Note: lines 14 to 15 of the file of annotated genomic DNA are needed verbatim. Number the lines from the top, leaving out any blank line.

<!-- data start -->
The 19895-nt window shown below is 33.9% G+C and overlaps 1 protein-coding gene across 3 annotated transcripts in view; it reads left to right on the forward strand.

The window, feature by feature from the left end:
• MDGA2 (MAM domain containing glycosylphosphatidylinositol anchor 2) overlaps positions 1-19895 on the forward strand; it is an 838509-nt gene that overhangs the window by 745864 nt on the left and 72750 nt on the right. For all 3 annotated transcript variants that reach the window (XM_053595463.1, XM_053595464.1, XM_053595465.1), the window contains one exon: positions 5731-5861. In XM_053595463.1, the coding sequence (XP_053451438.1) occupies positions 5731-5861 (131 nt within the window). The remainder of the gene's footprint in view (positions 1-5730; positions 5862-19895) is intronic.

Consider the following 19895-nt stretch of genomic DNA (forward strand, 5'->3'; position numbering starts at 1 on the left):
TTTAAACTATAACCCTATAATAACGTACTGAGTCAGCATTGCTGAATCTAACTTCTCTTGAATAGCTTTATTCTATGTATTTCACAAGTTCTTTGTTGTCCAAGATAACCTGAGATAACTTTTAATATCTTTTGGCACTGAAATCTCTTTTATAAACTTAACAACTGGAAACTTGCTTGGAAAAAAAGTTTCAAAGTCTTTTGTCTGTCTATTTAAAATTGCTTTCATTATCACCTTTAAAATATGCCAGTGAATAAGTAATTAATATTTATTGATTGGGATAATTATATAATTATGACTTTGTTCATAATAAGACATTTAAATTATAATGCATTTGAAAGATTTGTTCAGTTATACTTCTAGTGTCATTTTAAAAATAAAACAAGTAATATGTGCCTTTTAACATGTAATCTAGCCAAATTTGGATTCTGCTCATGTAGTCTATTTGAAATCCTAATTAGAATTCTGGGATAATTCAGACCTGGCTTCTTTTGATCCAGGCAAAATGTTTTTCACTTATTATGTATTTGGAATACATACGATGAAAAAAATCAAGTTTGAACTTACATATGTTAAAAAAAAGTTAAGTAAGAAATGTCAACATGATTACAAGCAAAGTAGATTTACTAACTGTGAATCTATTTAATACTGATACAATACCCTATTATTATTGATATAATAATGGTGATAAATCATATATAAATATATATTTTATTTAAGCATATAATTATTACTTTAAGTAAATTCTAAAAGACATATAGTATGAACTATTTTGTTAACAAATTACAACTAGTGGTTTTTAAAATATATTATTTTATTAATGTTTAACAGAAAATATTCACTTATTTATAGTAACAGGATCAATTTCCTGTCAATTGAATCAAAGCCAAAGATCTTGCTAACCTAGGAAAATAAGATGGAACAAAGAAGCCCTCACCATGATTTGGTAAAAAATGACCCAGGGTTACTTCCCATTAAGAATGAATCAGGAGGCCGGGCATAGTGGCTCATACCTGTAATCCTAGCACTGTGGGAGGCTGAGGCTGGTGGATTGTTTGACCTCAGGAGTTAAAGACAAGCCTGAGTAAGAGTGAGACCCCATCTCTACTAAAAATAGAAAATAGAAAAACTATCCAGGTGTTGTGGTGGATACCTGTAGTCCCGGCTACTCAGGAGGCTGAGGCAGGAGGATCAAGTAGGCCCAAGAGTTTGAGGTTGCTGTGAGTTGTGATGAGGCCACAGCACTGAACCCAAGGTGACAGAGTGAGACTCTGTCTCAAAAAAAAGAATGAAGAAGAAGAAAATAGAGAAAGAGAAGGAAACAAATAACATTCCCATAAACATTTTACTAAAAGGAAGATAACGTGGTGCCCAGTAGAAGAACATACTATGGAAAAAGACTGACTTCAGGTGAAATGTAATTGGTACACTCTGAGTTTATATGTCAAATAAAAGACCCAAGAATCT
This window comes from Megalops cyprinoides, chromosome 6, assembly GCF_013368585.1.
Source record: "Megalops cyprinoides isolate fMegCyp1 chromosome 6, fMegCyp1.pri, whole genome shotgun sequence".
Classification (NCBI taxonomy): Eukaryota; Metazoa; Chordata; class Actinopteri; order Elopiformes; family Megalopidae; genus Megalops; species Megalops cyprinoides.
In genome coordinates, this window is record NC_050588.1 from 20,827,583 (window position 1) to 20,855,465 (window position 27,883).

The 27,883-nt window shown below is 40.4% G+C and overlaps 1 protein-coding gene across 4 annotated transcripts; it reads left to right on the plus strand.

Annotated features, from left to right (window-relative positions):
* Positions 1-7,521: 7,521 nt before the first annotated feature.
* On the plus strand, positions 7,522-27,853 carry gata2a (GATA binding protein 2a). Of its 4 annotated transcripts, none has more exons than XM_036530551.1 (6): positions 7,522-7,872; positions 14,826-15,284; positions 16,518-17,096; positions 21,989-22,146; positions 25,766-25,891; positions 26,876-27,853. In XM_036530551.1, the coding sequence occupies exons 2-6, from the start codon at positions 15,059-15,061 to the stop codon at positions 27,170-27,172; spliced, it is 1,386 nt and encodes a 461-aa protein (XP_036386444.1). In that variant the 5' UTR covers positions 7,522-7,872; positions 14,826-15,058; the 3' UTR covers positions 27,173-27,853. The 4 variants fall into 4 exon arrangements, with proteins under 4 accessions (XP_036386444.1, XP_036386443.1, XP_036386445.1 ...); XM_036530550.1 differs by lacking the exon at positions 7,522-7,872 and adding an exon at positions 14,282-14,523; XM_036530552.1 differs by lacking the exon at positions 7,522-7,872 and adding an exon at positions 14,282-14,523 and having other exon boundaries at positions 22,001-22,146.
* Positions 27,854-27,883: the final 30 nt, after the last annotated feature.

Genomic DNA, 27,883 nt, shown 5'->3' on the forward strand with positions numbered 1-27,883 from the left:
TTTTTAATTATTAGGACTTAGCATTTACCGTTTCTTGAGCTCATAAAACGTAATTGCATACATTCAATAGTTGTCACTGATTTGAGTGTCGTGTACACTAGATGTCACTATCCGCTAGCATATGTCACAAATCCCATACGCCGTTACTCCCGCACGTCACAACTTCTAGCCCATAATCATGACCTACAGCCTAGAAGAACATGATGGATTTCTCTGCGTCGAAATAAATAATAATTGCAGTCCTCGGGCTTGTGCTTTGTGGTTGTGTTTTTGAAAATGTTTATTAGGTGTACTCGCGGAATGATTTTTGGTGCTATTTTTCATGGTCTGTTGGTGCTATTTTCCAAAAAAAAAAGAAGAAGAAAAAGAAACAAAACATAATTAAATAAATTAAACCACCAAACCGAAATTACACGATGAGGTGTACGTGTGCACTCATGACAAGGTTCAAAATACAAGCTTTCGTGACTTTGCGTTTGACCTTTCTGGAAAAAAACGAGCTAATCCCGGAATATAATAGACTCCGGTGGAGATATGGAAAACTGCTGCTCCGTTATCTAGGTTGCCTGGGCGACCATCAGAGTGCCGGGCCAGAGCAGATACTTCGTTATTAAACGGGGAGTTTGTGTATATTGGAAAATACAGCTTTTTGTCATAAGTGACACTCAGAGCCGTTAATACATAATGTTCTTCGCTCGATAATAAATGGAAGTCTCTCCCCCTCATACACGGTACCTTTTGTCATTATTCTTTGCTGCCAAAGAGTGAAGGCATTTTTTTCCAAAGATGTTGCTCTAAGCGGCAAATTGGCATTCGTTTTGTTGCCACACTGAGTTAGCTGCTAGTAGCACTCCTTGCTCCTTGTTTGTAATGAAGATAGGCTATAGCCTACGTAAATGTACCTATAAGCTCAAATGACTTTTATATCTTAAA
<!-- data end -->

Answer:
* Positions 27,854-27,883: the final 30 nt, after the last annotated feature.

Genomic DNA, 27,883 nt, shown 5'->3' on the forward strand with positions numbered 1-27,883 from the left: